I came to Brown University not knowing much about the history of the place. I just knew that there were multiple faculty members with whom I was excited to work and a generous stipend. Of course, once I arrived, it was hard not to step on all the bits of institutional history scattered around. At the time, the ongoing legacy of the 2004 National Labor Relations Board decision, which prohibited Brown graduate students from unionizing—a decision overturned in 2016—was the most obvious to me, but there were others.
The history department itself was split into two buildings. Peter Green House, a Victorian-style mansion that provided offices for most of the senior faculty, was festooned with old black-and-white photographs of white men in academic regalia and dark oil paintings of various (white, male) notables. I could feel their eyes following me wherever I went. The building was always dead quiet, but the floorboards creaked up a racket as I walked, announcing my intrusion into the space.
That sort of institutional legacy was, however, slowly being disassembled, starting in the early 2000s when Ruth Simmons became president of the university and the first Black woman to run an Ivy League institution. She didn’t exactly have large shoes to fill—Brown undergraduates still voice their opinion of her predecessor by naming the Spring Weekend concert porta-potty line in his honor. Instead, she had her own shoes made to fit and let others worry about filling them.
One of Simmons’s most notable initiatives was the establishment of the University Steering Committee on Slavery and Justice, the subject of Anthony Bogues’s contribution to this issue. But other echoes of her legacy also dot the campus—sometimes quite literally, like the memorial to “Africans and African-Americans, enslaved and free, who helped build our university, Rhode Island, and the nation,” which was installed on the campus green the year before I arrived. Others were bureaucratic, like the Diversity and Inclusion Action Plan (DIAP). I put in the work for a DIAP designation for my courses—not always an easy task for a historian of medieval Europe. But it expanded my own horizons and brought in the most motivated and engaged students.
Still other remnants of Simmons’s time at Brown were more like a change in mood or butterfly effects. After my first year, a department chair, hired during her tenure, began to replace those gloomy portraits of old white men with other kinds of art, and the space became brighter and more vibrant because of it. Thanks to a generous donor (and a recalcitrant local historical commission), the two department buildings have become one, and senior faculty now make awkward small talk with junior faculty and graduate students at the copy machines.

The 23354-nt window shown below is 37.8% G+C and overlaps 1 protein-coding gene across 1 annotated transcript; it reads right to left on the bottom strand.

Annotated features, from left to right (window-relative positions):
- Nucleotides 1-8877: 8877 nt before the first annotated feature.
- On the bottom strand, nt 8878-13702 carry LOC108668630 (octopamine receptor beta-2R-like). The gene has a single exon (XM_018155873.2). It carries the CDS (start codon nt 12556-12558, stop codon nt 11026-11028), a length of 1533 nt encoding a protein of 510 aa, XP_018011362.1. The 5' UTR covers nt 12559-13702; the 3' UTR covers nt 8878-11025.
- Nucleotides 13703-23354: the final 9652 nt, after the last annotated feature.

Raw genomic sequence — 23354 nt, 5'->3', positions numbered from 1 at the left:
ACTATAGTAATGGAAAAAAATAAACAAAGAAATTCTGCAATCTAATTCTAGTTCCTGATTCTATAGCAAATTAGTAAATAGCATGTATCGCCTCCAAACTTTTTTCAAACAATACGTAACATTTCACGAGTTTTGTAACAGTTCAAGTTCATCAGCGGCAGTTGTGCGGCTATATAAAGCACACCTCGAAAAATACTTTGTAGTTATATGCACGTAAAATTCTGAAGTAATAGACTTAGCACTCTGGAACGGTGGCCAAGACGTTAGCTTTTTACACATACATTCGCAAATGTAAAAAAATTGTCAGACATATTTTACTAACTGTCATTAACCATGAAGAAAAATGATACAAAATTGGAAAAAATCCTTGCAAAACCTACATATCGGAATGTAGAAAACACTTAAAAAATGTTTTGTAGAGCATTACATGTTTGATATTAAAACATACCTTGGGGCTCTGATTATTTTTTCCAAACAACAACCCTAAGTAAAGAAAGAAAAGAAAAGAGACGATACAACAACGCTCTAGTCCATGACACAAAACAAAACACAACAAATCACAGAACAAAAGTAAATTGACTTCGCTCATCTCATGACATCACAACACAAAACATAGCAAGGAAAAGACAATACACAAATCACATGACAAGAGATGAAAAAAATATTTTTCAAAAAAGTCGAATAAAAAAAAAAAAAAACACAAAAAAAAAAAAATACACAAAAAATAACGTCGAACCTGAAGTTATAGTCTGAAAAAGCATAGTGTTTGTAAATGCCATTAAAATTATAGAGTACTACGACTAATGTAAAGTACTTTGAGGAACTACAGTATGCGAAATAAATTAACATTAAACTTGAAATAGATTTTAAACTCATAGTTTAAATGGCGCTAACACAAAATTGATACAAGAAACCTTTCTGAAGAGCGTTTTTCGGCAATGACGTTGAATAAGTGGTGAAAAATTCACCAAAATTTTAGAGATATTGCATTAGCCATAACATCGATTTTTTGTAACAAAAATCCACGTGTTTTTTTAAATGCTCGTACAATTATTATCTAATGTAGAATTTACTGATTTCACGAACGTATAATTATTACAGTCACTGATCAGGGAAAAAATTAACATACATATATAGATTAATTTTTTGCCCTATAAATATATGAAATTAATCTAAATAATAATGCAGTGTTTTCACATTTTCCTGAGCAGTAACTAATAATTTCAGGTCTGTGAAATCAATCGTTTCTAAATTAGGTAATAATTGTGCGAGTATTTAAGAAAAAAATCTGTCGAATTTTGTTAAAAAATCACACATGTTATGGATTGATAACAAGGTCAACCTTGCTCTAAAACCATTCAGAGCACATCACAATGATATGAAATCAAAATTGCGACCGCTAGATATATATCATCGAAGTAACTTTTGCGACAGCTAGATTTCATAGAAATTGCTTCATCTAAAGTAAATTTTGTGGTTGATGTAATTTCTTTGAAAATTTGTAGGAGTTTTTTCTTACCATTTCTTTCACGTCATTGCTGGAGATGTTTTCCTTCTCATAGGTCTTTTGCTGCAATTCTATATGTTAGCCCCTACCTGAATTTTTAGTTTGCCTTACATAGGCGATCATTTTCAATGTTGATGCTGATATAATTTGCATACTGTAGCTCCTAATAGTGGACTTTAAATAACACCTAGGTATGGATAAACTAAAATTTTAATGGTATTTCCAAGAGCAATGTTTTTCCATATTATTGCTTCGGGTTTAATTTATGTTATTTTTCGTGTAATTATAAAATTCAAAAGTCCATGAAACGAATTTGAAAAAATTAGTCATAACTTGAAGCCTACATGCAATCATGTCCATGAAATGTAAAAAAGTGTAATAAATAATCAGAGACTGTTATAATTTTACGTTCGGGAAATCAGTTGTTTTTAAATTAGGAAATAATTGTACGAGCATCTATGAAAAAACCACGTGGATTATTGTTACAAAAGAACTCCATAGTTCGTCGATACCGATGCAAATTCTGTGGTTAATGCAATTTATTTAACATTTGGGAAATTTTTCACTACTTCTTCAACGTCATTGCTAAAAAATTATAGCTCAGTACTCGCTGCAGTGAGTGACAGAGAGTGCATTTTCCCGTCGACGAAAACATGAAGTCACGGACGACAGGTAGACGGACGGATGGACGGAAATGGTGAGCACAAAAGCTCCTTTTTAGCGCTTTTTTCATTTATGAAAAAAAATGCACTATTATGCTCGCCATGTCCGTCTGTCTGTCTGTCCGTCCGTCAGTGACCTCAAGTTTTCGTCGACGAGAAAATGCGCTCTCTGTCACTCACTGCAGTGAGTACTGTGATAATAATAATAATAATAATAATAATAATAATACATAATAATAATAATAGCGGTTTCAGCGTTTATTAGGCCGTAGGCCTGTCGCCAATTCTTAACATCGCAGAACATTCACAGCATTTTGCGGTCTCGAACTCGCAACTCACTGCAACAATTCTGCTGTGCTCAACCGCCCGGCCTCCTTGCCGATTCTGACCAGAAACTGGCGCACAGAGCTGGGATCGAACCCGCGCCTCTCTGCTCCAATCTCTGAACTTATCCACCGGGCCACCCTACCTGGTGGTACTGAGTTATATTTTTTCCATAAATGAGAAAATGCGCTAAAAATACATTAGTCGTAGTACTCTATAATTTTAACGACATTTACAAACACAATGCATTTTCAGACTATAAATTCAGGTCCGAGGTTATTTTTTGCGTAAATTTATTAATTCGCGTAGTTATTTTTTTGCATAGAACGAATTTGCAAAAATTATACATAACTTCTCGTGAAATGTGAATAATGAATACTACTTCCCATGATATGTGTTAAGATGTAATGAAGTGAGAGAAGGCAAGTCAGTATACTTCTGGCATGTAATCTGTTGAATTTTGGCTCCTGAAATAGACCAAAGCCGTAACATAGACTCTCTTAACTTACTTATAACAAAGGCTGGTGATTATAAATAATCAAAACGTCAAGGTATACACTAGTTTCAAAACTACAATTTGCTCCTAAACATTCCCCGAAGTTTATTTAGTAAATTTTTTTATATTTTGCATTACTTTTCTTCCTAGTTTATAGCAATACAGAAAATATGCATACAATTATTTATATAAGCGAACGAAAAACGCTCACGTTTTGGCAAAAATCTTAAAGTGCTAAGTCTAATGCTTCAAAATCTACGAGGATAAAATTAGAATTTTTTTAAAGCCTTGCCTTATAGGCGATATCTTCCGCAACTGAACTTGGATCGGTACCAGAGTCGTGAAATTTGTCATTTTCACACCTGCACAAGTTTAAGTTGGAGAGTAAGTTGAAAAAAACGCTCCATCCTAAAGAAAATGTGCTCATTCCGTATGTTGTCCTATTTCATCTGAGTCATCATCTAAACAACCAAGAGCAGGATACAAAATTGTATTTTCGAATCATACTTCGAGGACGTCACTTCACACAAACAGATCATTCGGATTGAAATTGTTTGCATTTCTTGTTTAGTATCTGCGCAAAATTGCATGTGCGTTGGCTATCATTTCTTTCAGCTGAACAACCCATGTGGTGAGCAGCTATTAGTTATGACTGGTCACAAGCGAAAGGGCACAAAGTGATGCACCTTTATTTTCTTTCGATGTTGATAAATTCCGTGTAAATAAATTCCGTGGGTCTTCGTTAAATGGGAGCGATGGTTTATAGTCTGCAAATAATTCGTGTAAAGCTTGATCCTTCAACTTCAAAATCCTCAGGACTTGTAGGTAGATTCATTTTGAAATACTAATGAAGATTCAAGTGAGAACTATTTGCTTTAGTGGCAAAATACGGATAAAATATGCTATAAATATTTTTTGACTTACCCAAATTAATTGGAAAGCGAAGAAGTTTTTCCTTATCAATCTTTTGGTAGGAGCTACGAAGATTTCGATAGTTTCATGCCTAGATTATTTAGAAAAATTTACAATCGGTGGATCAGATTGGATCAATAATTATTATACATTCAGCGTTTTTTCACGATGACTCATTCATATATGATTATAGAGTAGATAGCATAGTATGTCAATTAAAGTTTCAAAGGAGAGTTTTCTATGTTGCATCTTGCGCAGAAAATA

The old buildings weren’t demolished, though. One was picked up and moved, and then both were incorporated into a new structure. The architects even made sure to keep the three pieces visually distinct. And if you walk into the bit that used to be Peter Green House, the floorboards still creak.
Brown is far from the only university for which creaking floorboards are still an issue. Institutions accrete buildings over time, and some pieces of those edifices exist forgotten—until someone steps on them. Such creaks and groans are the subject of this issue. They manifest as statuary, legends, and skull collections, as in VanJessica Gladney’s article, or appear, as Cassandra Berman relates, in hard-to-reach corners of an archive. More recently, the histories they represent are being memorialized, as Jody Lynn Allen describes, and those who wish to do work in locations or institutions with troubled legacies have, as Elizabeth Ellis and Rose Stremlau detail, started to work through ethical and moral frameworks in which to do so. Many other creaks, groans, and bits of dry rot and mold abide in the structures of universities both in the United States and, as Simon Newman shows, abroad.
Time to take up carpentry.
Leland Renato Grigoli is editor of Perspectives on History. He tweets @mapper_mundi.
Tags: From the Editor
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